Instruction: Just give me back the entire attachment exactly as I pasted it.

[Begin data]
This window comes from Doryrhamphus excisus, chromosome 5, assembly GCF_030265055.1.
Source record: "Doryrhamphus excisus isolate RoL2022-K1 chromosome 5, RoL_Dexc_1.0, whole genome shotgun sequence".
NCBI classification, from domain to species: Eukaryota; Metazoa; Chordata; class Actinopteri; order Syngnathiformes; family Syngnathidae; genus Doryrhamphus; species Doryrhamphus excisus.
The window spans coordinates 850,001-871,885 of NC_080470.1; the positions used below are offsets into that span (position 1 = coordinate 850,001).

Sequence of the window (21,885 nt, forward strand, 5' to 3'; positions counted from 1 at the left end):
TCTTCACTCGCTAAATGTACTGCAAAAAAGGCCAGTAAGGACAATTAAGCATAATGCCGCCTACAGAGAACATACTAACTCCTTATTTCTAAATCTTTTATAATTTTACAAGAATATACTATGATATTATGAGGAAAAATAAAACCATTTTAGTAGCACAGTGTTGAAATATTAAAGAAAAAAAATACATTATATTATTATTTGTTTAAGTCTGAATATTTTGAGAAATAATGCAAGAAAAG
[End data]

This window comes from Doryrhamphus excisus, chromosome 5, assembly GCF_030265055.1.
Source record: "Doryrhamphus excisus isolate RoL2022-K1 chromosome 5, RoL_Dexc_1.0, whole genome shotgun sequence".
NCBI classification, from domain to species: Eukaryota; Metazoa; Chordata; class Actinopteri; order Syngnathiformes; family Syngnathidae; genus Doryrhamphus; species Doryrhamphus excisus.
The window spans coordinates 850,001-871,885 of NC_080470.1; the positions used below are offsets into that span (position 1 = coordinate 850,001).

Sequence of the window (21,885 nt, forward strand, 5' to 3'; positions counted from 1 at the left end):
TCTTCACTCGCTAAATGTACTGCAAAAAAGGCCAGTAAGGACAATTAAGCATAATGCCGCCTACAGAGAACATACTAACTCCTTATTTCTAAATCTTTTATAATTTTACAAGAATATACTATGATATTATGAGGAAAAATAAAACCATTTTAGTAGCACAGTGTTGAAATATTAAAGAAAAAAAATACATTATATTATTATTTGTTTAAGTCTGAATATTTTGAGAAATAATGCAAGAAAAG